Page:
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Drug Take Back Day is this Saturday

On Saturday, local law enforcement agencies will participate in the national Drug Take Back Day with a special event.

The Drug Enforcement Administration will host its 21st National Prescription Drug Take Back Day on Saturday, October 23 from 10 a.m. to 2 p.m. 

The DEA, local law enforcement, community and tribal partners throughout the Pacific Northwest will be anonymously collecting expired, unused, and unwanted prescription medications at more than 4,000 local drop-off locations nationwide.

This includes 146 collection sites throughout the region.  

Currently there are 18 collection sites in Alaska, 29 collection sites in Idaho, 26 collection sites in Oregon and 73 collection sites in Washington. 

Last April, residents of the Pacific Northwest turned in 36,259 pounds.

“The DEA Drug Take Back is more important than ever and is a great opportunity for citizens of the Pacific Northwest to dispose of their unused, unwanted, or expired prescription medications,” said DEA Special Agent in Charge Frank Tarentino. “Properly disposing of these medications will prevent them from falling into the hands of our children. Please help keep our citizens and communities safe by taking the time to responsibly dispose of your unwanted prescription pills during National Drug Take Back Day.”

According to a report published by the Substance Abuse and Mental Health Services Administration (SAMHSA), a majority of people who misused a prescription medication obtained the medicine from a family member or friend.

The Centers for Disease Control and Prevention reported that last year, more than 93,000 people died of drug overdoses in the United States, marking the largest number of drug-related deaths ever recorded in a year. Opioid-related deaths accounted for 75 percent of all overdose deaths in 2020.

The service is free of charge, no questions asked.  

DEA Special Agent In Charge Keith Weis Of The Pacific Northwest Region Emphasized, “All Of Our Northwest Communities Need To Take This Opportunity Of Disposing Unused Prescription Medications In A Safe And Simple Process. This Consciousness Effort May Be Lifesaving.”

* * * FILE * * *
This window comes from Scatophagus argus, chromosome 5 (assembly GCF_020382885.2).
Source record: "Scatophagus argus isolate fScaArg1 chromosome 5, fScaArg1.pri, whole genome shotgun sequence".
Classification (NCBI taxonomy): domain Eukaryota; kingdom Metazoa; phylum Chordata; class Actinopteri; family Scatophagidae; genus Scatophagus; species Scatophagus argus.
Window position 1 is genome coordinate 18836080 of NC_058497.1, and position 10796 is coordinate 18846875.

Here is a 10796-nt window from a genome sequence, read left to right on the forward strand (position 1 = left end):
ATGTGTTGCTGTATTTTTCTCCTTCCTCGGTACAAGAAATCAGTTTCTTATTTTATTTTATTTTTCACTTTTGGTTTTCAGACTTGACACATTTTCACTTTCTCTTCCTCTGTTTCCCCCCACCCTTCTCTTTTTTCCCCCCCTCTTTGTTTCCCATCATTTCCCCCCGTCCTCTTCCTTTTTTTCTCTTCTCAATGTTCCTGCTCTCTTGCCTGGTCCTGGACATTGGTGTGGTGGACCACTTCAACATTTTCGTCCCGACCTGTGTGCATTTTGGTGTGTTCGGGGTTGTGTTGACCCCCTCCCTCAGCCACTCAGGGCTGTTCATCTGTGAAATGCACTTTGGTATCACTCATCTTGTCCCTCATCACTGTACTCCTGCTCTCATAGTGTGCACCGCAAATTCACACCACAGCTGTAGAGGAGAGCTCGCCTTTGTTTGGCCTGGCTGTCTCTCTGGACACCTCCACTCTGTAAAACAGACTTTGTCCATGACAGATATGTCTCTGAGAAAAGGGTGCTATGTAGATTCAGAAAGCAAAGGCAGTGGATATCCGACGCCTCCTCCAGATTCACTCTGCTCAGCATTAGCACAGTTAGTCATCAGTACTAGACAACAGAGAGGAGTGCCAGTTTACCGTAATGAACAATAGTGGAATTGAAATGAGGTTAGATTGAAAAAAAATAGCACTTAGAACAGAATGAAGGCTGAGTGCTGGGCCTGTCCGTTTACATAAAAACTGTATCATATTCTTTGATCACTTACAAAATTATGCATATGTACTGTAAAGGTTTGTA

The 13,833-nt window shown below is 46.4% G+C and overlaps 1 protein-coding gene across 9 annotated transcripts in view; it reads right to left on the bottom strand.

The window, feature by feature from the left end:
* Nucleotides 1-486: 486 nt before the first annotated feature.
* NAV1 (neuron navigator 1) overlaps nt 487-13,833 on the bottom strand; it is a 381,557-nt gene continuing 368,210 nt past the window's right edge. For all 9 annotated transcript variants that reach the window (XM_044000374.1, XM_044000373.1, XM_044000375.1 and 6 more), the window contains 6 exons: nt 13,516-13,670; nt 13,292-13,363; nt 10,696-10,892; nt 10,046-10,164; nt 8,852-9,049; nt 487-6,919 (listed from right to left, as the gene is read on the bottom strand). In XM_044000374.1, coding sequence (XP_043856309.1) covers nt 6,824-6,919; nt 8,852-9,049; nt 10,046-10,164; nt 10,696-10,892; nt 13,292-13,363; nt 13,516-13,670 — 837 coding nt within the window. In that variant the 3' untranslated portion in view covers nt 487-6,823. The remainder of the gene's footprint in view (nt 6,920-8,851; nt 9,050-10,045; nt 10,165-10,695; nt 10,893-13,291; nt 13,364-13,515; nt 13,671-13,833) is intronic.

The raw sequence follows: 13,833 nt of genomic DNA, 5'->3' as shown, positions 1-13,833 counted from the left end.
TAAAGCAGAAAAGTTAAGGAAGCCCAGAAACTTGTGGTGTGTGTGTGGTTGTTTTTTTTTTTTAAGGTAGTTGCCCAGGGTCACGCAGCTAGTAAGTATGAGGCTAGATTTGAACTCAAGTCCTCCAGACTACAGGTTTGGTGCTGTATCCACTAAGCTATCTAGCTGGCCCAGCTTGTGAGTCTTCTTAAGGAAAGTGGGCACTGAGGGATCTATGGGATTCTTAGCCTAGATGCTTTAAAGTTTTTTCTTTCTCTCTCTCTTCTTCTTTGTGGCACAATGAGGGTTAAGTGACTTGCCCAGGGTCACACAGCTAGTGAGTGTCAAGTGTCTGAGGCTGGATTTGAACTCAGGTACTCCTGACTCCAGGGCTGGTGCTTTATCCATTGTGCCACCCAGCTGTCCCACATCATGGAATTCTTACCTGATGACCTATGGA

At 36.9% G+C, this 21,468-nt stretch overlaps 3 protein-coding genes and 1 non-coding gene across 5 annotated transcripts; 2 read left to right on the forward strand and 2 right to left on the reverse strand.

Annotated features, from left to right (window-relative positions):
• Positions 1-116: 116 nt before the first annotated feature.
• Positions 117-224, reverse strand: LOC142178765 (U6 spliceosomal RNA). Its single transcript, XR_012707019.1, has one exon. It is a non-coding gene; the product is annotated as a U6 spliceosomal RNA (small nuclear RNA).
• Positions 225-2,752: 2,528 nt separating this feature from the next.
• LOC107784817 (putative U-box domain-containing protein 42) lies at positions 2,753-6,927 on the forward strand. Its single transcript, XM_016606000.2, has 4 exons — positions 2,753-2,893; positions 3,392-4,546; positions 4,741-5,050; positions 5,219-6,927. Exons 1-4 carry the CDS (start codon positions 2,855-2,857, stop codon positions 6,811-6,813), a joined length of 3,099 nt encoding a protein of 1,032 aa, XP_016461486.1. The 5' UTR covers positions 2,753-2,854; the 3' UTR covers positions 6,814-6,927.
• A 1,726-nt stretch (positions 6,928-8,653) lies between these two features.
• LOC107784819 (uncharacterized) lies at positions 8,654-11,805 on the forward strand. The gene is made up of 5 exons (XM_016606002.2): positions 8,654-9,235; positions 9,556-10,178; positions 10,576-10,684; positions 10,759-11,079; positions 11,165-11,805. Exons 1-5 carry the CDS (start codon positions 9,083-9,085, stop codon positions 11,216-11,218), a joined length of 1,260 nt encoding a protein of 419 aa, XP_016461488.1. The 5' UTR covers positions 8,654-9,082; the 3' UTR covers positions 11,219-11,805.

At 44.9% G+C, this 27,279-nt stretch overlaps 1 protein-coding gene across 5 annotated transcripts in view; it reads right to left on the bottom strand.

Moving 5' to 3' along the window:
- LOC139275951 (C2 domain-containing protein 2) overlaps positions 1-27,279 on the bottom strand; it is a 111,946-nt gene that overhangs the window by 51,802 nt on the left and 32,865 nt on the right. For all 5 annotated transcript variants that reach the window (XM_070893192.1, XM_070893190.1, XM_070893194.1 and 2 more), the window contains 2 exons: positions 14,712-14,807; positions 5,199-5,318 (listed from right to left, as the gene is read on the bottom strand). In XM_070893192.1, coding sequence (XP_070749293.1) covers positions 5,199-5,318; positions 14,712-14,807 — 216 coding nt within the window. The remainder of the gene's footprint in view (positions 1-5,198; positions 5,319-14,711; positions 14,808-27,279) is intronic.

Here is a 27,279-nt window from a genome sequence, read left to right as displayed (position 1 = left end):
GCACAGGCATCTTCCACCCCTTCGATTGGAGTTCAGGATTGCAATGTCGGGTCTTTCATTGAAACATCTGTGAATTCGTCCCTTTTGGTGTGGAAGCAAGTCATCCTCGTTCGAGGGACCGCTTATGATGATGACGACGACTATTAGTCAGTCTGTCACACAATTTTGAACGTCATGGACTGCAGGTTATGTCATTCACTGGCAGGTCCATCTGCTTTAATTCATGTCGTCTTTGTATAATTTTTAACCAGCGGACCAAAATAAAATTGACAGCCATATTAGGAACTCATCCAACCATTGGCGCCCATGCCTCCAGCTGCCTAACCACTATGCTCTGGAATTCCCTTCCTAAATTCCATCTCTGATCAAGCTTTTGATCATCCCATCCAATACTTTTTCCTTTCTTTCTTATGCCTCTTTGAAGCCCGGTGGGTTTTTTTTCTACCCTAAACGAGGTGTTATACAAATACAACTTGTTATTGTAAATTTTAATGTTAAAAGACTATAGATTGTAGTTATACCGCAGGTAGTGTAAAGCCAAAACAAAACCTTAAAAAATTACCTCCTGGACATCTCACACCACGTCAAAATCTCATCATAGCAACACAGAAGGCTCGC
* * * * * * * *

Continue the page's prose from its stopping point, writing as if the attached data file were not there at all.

Last month, DEA issued a Public Safety Alert and launched the One Pill Can Kill public awareness campaign to warn Americans of a surge in deadly, fake prescription pills driven by drug traffickers seeking to exploit the U.S. opioid epidemic and prescription pill misuse. 

Along with the alert came a warning that the only safe medications are ones prescribed by a trusted medical professional and dispensed by a licensed pharmacist. Any pills that do not meet this standard are unsafe and potentially deadly. DEA’s National Prescription Drug Take Back Day reflects DEA’s commitment to Americans’ safety and health, encouraging the public to remove unneeded medications from their homes as a measure of preventing medication misuse and opioid addiction from ever starting.

A location finder and partner toolbox are available at www.DEATakeBack.com

Beyond DEA’s Take Back Day, there are also opportunities to regularly and safely dispose of unneeded medications at more than 13,000 pharmacies, hospitals, police departments, and businesses working to help clean out medicine cabinets throughout the year.


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